A Correction

In a previous post, “A Little Bow Geometry,” I made a mistake that needs correction. (I include that earlier post below so you don’t have to go fishing for it. SR) The error involves the diagram:

In this diagram you can see that I put the centerline of a recurve bow between the pivot point and the arrow rest hole. This might be a good place to put it but almost all recurve bows are designed with the center line right at the pivot point, not where I put it in the diagram. That deign places the center of pressure on the bow’s grip about as far below the centerline as the arrow is above.

The rest of the post is about right.


A Little Bow Geometry

Everything about archery consists of tradeoffs, starting with the design of bows.

Consider the recurve bow at brace in the figure. The horizontal centerline of the bow is midway between the arrow rest hole and the pivot point of the grip. The nocking point is about one half inch above the level of the arrow rest, so that arrow (depending on size) is centered about 3/8˝ above level and an additional inch or so above the previously mentioned centerline. All of these are examples of many of the various tradeoffs necessary to design a bow.

Basically this results in the archer’s fingers (plus tab), being 2-2.5˝ high, being practically centered on the bowstring (see fingers in diagram in relation to bows centerline (CL) which is also the string’s centerline). The bow hand is on the bottom half of the bow, creating what is called a “tiller” problem. (The word tiller means the same as the word tiller associated with sail boats; it means a thing “to steer.” By holding the bow asymetrically, that is on the bottom half, we in effect have made the top limb longer (and therefore weaker than the bottom limb). Many people adjust for this by turning the limb screws to create a slightly stronger limb on top than bottom. (In the old days, they actually sanded one limb more than the other to make it weaker.) Others address this issue by adjusting the nocking point location, leaving the limb bolts alone. If you move the nocking point up, you are decreasing the leverage you have on the top limb, making it effectively stronger, etc. and apparently only small adjustments in nocking point location are necessary to adjust for the problem that comes from holding the bow on its bottom half.

The same issues come up whether you shoot a longbow, recurve bow, or compound bow. The simplest approach is to set the tiller at “even” and then adjust the nocking point location while tuning (bare shaft test). Tiller is determined by measuring from the top or bottom of the riser to the bowstring (at a right angle), then “tiller = top tiller measurement – bottom tiller measurement.” Typical recurve settings are +1/8˝ to +1/4˝ (string closer to bottom limb than top). (Barebow is lower, sometimes a 0˝ or even negative tiller settings.)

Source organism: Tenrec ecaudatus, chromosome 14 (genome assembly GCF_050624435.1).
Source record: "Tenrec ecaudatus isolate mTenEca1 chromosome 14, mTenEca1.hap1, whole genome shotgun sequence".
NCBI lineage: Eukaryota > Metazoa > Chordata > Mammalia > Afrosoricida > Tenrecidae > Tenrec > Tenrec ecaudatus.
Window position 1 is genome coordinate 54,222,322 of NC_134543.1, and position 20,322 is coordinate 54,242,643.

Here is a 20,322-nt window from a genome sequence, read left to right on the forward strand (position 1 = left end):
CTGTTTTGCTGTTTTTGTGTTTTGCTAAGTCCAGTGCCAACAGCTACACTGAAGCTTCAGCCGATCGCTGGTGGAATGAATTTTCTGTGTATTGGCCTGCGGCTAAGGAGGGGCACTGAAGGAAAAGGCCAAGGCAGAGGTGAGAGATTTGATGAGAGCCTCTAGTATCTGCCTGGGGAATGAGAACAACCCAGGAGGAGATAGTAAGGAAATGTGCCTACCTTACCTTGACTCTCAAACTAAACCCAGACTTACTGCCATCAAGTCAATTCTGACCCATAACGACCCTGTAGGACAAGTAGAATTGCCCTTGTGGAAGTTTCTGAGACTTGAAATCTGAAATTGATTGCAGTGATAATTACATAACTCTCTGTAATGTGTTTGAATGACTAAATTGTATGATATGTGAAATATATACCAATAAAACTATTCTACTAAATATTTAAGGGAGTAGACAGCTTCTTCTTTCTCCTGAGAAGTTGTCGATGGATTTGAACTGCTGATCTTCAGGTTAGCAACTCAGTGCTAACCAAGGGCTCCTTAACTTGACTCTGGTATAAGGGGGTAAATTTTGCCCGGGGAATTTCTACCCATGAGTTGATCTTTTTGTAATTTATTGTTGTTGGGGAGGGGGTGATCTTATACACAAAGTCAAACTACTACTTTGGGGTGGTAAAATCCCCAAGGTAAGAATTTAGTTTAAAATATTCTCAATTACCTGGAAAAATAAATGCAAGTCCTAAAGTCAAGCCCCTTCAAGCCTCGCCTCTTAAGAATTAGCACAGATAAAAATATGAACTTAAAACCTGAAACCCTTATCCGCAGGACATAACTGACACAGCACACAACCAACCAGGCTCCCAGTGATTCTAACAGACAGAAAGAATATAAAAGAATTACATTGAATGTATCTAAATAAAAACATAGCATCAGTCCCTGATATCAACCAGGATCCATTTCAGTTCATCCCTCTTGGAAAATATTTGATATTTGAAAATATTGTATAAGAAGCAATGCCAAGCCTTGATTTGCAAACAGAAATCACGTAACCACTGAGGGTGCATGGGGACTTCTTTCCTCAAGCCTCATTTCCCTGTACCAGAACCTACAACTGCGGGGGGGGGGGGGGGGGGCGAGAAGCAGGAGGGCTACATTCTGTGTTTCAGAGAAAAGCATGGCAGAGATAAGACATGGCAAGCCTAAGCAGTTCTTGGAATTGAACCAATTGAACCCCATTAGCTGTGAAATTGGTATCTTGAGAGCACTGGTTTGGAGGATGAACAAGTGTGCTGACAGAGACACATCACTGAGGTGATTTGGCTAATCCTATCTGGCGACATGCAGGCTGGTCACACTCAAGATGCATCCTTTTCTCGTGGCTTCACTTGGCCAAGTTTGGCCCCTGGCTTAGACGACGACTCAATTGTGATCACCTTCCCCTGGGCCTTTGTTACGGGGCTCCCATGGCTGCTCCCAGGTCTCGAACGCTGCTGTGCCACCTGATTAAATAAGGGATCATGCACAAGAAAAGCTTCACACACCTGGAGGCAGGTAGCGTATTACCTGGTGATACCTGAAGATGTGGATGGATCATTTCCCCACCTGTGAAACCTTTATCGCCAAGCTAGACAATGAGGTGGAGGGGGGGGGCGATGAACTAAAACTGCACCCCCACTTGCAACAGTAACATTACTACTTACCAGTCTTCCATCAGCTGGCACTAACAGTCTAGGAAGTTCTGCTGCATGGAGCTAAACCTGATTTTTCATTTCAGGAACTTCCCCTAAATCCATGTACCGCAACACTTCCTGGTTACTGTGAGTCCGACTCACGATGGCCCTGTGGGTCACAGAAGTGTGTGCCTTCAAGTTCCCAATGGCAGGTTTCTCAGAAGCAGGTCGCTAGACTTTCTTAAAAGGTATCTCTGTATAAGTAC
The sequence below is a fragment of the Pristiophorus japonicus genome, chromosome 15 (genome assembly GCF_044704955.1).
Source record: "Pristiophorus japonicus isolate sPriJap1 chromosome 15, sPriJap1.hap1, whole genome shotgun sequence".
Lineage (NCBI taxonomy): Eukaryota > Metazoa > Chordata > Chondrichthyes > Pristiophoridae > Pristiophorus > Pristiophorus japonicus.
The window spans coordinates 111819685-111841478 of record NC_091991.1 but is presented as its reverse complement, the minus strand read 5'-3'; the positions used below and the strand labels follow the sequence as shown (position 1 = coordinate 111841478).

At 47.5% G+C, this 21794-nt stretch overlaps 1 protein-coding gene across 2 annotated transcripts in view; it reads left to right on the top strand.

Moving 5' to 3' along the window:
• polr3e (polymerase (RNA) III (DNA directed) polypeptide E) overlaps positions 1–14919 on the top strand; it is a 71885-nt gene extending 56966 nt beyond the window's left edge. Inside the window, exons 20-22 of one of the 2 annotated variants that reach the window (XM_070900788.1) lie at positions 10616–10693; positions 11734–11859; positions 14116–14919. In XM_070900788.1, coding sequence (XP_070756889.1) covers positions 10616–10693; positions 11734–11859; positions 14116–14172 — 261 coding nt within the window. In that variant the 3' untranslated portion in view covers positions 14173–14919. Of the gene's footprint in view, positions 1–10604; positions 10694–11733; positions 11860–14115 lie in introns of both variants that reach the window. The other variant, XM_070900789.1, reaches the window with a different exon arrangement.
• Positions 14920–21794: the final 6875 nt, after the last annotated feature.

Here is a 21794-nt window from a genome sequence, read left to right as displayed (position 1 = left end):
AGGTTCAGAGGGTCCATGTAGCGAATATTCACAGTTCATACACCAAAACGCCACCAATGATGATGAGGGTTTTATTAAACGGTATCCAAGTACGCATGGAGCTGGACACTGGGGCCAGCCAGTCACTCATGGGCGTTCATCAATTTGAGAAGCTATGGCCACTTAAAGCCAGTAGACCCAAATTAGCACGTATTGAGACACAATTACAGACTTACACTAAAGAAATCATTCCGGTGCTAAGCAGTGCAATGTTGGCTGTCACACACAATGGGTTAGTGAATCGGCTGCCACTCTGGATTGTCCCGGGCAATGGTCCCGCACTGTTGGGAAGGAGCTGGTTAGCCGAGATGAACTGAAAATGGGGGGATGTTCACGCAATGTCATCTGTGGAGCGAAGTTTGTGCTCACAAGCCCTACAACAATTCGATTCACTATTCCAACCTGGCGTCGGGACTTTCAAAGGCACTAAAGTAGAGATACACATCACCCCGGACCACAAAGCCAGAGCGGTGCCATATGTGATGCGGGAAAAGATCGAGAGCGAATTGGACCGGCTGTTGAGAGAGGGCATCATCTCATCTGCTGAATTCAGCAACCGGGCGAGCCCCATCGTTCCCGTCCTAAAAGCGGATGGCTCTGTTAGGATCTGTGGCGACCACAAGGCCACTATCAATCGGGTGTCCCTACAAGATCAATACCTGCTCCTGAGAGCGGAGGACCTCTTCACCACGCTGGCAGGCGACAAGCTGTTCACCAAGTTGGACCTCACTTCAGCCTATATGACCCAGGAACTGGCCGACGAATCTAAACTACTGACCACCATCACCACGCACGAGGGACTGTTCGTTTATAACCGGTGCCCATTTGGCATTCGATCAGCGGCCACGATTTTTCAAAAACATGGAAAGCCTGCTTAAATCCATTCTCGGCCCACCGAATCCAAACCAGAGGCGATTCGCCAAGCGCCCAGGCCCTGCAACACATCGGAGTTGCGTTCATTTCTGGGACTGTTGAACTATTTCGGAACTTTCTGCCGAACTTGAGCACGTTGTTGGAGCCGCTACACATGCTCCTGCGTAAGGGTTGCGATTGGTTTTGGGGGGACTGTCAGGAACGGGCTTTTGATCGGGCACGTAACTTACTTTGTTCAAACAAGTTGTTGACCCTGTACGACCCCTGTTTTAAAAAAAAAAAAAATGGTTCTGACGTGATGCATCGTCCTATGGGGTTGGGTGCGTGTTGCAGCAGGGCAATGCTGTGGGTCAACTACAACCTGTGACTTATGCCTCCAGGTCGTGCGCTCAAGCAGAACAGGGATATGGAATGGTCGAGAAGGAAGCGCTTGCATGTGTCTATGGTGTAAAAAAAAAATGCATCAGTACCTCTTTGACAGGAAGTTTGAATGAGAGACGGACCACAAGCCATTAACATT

This situation has benefits, though, in that as the bow is drawn, a torque is created hinging on the bow shoulder that helps to raise the bow. Basically the draw is part “back” and part “up” (using the bow arm as a boom.


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2 responses to “A Correction

  1. Hi Steve Do you ever balance a recurve bow? With everything attached for Olympic style or just barebow?


    • Yep, Barebow, too. We want our hows to “hang” from our bow hands straight up and down. To get that we want the center of gravity (COG) to be in the central plane of the bow. There are jigs, believe it or not, that allow you to do this but they are a bit expensive. Instead, you can simply hang your bow from a bit of thread to see if it hangs straight up and down. You can shoot a photo of the hanging bow (from the side) and then draw a line on it from the thread, straight down. The COG must be on that line. Hand the bow for a different point (any point), take another photo (again side on) and draw another line. down from the thread. Now comes the tricky part. If you printed the two photos onto paper, hold the two up to the light and arrange the pages so that the bows overlap. The COG of your bow is where the two lines you drew intersect (The COG must be on both lines, right?)

      Of course you can do the same thing with a photo editing program, making one of the two photos somewhat transparent (to be able to “see” through it.

      OR archers want the COG of the fully configured bow to be slightly ahead of the bow hand and slightly below it. This causes a roll over forward to the target after the loose. Barebow archers can’t do this as they don’t have the benefit of longrods, etc. Barebow archers tend to have COGs slightly behind the bow hand (and below if enough weights are used). The bow reaction from a naked recurve bow or a well-setup barebow, is top limb tip rocks back toward the archer.

      Modern compound bows tend to be heavily reflexed (speed, speed, speed!) and so are very front heavy. (As the handle was moved so close to the bow string–I find them unshootable.) These bows have to have weights added to amke them less front heavy, otherwise they roll over too quickly, adding motion to the bow when we want it to be still.

      If you are interested in the “bow balancing jig” Larry Wise put out a DVD with the manufacturer showing how it works. [image: image.png]

      Sorry about the length of this reply.

      On Sun, Jul 4, 2021 at 4:53 AM A Blog for Archery Coaches wrote:



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